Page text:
As there is no cure for MND, treatment focuses on relieving the symptoms and managing the progression of the disease. Early access to specialist care soon after diagnosis is vital and should be available in a setting of the person’s choice. You can find out more about treating MND in the section entitled Caring for someone with MND.
A range of treatments can relieve many of the symptoms of MND and improve quality of life.
Muscle cramps can be helped by physiotherapy and, in some cases, a medication called quinine. They typically improve later in the condition.
Muscle stiffness, also known as spasticity, may be helped by exercises recommended by a physiotherapist. Medication such as Baclofen to help relax the muscles is also a possibility.
Drooling or Sialorrhoea
Drooling of watery saliva can be treated with a number of medications. One widely used medication is a hyoscine hydrobromide skin patch. It was originally designed to treat motion sickness, but has since proved useful in drying up the flow of saliva. Amitriptyline, atropine eye drops applied under the tongue, glycopyrrolate, or botulinum toxin injections are alternative medicines that can also be used to control drooling.
Not everyone with MND will have significant speech problems, but there is help for people who do. A speech and language therapist can teach people several techniques to make their voices as clear as possible. As MND progresses, the person may need assistive technology to help them communicate. A range of communication aids are available and a speech therapist should advise the person about the most effective communication aids for them.
Not everyone with motor neurone disease will have significant swallowing problems (dysphagia). For those that do, it can compromise normal eating and drinking. If food goes down the wrong way into the lungs (called aspiration) it can cause chest infections. Weight loss due to poor nutrition can also accelerate the disease. One possible treatment for poor nutrition resulting from dysphagia is the use of a thin feeding tube known as a gastrostomy. In this procedure the tube is surgically implanted into the stomach through a small cut on the surface of the stomach. It shouldn’t restrict daily activities and the person can continue to bathe and swim normally if they wish. It’s advisable to have the tube inserted before the breathing muscles are significantly weakened, even if it isn’t used for feeding until sometime later.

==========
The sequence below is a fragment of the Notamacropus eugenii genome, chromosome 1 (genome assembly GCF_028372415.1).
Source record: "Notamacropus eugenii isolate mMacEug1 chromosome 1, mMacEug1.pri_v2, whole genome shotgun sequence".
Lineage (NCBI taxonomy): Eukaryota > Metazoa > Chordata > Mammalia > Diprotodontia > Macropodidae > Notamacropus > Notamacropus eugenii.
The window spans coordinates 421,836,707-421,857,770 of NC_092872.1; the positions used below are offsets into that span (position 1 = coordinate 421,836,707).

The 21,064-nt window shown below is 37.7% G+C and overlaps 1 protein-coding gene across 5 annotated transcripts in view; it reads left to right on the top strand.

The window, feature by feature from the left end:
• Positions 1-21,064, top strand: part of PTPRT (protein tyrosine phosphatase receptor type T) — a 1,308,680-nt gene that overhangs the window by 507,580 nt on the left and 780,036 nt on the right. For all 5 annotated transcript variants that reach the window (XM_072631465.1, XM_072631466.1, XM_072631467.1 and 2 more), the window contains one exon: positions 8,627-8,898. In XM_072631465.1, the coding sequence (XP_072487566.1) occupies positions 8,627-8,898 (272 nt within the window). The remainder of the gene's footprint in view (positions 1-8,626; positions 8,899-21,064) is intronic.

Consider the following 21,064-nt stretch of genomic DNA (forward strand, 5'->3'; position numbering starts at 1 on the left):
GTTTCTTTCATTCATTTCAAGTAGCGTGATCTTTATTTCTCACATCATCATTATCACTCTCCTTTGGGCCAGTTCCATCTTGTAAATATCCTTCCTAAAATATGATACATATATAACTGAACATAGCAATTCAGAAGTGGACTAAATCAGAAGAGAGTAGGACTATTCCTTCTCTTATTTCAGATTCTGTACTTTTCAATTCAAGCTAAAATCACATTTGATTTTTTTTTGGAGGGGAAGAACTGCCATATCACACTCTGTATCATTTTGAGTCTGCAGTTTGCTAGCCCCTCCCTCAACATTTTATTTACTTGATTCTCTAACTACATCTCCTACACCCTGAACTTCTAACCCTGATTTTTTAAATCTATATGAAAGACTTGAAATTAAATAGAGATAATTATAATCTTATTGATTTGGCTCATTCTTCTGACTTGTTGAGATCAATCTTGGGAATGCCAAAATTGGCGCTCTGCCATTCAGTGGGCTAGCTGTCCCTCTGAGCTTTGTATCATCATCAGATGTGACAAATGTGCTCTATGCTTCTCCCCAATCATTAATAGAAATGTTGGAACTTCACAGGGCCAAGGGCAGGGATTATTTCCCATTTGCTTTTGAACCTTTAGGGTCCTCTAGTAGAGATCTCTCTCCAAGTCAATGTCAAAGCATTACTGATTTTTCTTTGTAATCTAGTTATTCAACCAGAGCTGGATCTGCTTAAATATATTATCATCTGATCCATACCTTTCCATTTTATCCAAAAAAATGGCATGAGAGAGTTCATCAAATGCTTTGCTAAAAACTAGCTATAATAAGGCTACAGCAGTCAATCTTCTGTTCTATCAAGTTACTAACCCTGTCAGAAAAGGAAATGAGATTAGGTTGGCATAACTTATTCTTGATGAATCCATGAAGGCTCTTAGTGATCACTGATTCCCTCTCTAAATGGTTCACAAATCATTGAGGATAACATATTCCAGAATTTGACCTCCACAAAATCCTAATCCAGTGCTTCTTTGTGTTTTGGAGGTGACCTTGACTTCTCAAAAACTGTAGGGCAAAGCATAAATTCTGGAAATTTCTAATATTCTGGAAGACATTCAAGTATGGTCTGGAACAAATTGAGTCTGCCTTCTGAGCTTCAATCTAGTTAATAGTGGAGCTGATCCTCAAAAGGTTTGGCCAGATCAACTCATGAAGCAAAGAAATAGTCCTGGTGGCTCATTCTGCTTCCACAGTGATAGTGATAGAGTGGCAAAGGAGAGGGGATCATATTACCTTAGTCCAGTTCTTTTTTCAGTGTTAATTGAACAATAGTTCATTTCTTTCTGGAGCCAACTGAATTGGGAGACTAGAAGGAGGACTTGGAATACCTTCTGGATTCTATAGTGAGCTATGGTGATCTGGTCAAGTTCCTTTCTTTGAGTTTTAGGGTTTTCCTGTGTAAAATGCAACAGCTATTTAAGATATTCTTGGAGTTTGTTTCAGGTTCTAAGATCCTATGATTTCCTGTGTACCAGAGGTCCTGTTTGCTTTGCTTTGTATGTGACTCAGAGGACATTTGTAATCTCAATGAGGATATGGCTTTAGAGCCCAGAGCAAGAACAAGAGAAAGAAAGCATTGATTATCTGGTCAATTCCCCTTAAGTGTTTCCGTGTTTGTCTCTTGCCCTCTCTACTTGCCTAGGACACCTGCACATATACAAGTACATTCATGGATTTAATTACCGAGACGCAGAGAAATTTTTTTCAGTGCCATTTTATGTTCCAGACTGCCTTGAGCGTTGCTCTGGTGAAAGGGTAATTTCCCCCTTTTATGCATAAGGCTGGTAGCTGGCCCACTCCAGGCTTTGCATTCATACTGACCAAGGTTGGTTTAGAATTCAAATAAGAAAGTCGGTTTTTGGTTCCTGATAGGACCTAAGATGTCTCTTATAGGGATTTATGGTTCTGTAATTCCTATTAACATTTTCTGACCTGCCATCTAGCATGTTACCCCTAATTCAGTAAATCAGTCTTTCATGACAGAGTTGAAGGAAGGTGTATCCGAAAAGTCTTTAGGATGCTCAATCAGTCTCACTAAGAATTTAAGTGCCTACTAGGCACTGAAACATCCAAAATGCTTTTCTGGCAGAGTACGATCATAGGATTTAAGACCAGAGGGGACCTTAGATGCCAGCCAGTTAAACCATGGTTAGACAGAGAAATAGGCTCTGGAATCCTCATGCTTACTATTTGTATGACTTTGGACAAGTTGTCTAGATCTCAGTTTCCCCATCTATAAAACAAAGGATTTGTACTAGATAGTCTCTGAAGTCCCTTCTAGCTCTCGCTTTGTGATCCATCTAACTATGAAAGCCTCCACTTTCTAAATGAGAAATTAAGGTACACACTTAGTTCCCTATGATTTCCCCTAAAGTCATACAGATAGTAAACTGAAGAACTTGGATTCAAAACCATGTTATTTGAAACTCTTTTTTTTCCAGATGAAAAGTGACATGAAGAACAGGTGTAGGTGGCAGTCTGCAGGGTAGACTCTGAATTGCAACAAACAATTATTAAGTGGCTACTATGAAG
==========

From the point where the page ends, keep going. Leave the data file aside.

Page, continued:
If the person experiences pain, it’s often aching joints caused by muscle weakness or difficulty maintaining posture. The type of painkiller recommended will depend on how severe the pain is. Mild to moderate pain can often be controlled using non-steroidal anti-inflammatory drugs (NSAIDs), such as ibuprofen. More severe pain can be treated using an opiate-based painkiller such as morphine.
As MND progresses, the muscles that help the person breathe will become weaker and their breathing will become increasingly shallow, with a weaker cough. Breathing difficulties usually develop gradually, although rarely they may be the first sign of MND. It’s important to discuss breathing problems with the person before they occur. Many people with MND benefit from non-invasive mechanical ventilation (NIV) to support their breathing, usually overnight when asleep. Room air (not oxygen) is sucked into a small box, filtered and then gently pumped into the lungs through a face mask or nasal tube each time the person takes a breath.
NIV may not be suitable for everyone with motor neurone disease. Their respiratory or palliative care specialist will be able to discuss the options available to them. Deciding what treatment the person wants to use in the event of respiratory failure is an important part of drawing up a treatment plan.
Some people with MND find complementary therapy helpful. This involves combining conventional treatments with non-medical treatments, such as acupuncture. Complementary therapies can’t slow the progression of MND, but they may help reduce stress and make daily life more comfortable.